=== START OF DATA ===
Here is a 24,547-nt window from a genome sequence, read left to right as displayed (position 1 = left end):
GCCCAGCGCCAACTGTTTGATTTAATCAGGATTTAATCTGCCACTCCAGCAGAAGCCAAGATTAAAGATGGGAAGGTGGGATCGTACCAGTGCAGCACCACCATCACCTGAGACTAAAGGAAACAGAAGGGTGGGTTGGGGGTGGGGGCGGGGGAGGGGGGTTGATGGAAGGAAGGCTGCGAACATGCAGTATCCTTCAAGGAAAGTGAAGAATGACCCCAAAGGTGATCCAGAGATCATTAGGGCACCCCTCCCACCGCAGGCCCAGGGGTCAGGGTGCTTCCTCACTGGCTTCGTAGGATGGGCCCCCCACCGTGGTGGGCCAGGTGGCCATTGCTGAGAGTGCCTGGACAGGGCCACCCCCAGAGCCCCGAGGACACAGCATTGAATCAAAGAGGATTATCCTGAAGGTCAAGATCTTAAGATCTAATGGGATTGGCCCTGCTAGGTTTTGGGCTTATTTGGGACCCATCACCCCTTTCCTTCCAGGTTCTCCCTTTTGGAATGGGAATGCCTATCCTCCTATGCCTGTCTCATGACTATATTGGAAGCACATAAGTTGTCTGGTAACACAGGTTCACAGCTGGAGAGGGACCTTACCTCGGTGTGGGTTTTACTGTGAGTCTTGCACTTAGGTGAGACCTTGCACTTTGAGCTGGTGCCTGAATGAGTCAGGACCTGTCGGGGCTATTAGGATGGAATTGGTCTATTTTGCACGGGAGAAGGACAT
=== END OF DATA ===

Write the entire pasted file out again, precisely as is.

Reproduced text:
Here is a 24,547-nt window from a genome sequence, read left to right as displayed (position 1 = left end):
GCCCAGCGCCAACTGTTTGATTTAATCAGGATTTAATCTGCCACTCCAGCAGAAGCCAAGATTAAAGATGGGAAGGTGGGATCGTACCAGTGCAGCACCACCATCACCTGAGACTAAAGGAAACAGAAGGGTGGGTTGGGGGTGGGGGCGGGGGAGGGGGGTTGATGGAAGGAAGGCTGCGAACATGCAGTATCCTTCAAGGAAAGTGAAGAATGACCCCAAAGGTGATCCAGAGATCATTAGGGCACCCCTCCCACCGCAGGCCCAGGGGTCAGGGTGCTTCCTCACTGGCTTCGTAGGATGGGCCCCCCACCGTGGTGGGCCAGGTGGCCATTGCTGAGAGTGCCTGGACAGGGCCACCCCCAGAGCCCCGAGGACACAGCATTGAATCAAAGAGGATTATCCTGAAGGTCAAGATCTTAAGATCTAATGGGATTGGCCCTGCTAGGTTTTGGGCTTATTTGGGACCCATCACCCCTTTCCTTCCAGGTTCTCCCTTTTGGAATGGGAATGCCTATCCTCCTATGCCTGTCTCATGACTATATTGGAAGCACATAAGTTGTCTGGTAACACAGGTTCACAGCTGGAGAGGGACCTTACCTCGGTGTGGGTTTTACTGTGAGTCTTGCACTTAGGTGAGACCTTGCACTTTGAGCTGGTGCCTGAATGAGTCAGGACCTGTCGGGGCTATTAGGATGGAATTGGTCTATTTTGCACGGGAGAAGGACAT